The other day during the meeting of the A-Team (our student ministerial association at Anderson University), there was a presentation on ministry and marriage by our own administrative assistant Kelli Strickland and her husband, pastor Charles Strickland. As part of their presentation to the students, they shared some sobering statistics about the number of pastoral marriages that end in divorce and the number of pastors who abandon vocational ministry.
I don’t need to recount the stats, or even to tell you (if you are in ministry) that being a pastoral leader is hard. In fact, leadership expert Peter Drucker once said that the four hardest jobs in America – not necessarily in this order, he added – are the president of the United States, a university president, a CEO of a hospital and . . . a pastor.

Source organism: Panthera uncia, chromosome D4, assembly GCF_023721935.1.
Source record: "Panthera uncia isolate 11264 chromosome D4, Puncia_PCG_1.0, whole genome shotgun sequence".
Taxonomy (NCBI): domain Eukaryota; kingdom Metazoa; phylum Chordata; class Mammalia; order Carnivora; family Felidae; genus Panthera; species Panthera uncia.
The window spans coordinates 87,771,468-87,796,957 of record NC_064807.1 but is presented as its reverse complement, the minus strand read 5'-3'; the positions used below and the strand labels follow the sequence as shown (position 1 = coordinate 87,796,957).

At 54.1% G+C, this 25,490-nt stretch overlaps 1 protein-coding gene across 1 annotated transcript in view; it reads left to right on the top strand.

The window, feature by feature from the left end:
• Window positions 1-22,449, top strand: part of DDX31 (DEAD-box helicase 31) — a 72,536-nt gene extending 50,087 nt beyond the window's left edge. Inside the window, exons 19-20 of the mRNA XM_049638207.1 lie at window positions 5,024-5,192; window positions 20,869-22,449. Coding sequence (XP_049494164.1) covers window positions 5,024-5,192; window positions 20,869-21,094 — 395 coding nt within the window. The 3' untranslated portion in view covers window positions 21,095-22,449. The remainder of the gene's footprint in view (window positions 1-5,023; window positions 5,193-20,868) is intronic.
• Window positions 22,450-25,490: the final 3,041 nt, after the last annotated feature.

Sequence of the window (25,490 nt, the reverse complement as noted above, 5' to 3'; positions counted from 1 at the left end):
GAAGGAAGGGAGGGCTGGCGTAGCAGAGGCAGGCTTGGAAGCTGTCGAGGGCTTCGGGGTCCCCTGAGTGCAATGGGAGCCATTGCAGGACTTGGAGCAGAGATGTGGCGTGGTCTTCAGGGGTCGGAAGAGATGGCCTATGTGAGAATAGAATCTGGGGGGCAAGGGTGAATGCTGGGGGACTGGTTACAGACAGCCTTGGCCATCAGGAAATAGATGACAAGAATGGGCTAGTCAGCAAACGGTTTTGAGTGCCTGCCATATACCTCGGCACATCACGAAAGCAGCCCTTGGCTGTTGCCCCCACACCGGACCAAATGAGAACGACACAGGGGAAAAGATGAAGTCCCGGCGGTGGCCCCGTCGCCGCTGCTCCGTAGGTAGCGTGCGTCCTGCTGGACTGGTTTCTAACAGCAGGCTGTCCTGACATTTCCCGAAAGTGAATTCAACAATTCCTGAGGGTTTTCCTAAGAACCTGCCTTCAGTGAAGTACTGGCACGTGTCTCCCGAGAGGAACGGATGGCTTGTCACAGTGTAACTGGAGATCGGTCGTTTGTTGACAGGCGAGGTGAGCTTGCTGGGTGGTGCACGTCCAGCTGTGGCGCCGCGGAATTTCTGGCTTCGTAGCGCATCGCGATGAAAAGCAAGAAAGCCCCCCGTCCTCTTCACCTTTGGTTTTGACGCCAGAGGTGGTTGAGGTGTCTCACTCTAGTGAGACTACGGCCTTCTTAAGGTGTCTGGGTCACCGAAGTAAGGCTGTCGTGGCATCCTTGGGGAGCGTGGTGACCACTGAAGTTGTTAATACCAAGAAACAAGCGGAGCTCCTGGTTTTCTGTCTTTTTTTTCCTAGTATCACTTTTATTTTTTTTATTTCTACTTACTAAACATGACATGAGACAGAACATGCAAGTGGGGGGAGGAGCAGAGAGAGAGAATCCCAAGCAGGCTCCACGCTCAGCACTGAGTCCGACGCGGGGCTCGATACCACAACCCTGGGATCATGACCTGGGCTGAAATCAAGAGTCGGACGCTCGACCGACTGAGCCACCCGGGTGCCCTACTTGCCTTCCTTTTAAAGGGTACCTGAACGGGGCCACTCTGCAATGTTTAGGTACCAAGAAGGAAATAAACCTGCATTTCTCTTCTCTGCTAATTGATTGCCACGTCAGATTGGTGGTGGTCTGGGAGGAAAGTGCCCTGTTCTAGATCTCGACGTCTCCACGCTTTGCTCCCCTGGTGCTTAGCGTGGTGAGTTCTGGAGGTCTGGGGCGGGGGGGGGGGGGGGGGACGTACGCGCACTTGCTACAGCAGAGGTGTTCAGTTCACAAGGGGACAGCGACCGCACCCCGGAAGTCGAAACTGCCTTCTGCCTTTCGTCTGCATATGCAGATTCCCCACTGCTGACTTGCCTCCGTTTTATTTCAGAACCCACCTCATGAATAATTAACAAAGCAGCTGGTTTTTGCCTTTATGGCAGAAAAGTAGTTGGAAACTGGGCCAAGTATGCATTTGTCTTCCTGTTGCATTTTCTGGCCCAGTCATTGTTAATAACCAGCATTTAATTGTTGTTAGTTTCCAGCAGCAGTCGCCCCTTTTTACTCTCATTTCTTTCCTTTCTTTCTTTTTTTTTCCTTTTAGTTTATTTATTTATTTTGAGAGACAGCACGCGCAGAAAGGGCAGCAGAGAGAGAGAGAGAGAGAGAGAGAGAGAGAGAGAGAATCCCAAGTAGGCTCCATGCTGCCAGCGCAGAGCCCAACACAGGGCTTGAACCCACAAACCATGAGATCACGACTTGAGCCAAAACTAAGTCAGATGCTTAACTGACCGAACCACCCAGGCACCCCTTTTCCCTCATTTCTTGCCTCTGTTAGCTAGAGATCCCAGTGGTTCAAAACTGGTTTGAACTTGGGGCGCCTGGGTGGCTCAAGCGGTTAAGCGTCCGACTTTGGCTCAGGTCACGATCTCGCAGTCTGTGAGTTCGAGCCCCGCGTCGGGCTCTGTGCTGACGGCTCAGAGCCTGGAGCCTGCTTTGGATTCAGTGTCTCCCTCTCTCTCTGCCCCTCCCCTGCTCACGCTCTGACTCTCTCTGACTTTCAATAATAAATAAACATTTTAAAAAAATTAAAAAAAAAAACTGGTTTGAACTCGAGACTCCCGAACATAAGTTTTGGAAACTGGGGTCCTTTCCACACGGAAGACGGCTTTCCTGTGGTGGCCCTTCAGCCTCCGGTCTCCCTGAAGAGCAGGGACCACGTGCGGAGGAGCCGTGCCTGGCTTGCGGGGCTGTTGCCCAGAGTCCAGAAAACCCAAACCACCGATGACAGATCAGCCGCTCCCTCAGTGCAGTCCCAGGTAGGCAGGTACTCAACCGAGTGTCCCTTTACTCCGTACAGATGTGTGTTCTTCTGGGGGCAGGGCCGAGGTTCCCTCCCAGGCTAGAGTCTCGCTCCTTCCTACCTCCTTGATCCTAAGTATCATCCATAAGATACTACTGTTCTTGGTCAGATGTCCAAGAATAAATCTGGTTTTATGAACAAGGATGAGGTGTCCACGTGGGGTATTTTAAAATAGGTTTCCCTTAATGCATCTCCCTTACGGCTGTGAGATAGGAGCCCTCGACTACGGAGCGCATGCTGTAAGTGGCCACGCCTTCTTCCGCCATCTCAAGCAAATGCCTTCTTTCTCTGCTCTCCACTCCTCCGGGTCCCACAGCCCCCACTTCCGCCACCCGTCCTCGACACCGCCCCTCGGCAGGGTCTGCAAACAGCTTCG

With all the negatives relating to ministry, is there a positive word to be heard? Yes, and it is this: if God has called you to ministry, then it is the very best, most meaningful life you could ever experience. Are there problems? Of course, just as there are problems for surgeons, attorneys, entrepreneurs or anyone who has a tough job. But if God has called you, then the rewards are more than worth the challenges. It really is a wonderful life.
We built the Master of Ministry program to be a practical-ministry focused degree. One reason is that we are convinced many of the challenges pastors face stem from their lack of preparation for the rough-and-tumble of real life ministry. They learn about theology and biblical languages and lots of other valuable information, but they often don’t learn about the practical dimensions of ministry leadership until they are in over their heads in the pressure cooker of pastoral service – and many of them simply don’t survive.
If you are already in ministry – and you are convinced God put you there – then do whatever it takes to hang in there, knowing that it is worth the cost. And if you have sensed the call to ministry and are considering your preparation for service, think about the importance of training that will get you ready for the day-to-day challenges of ministry.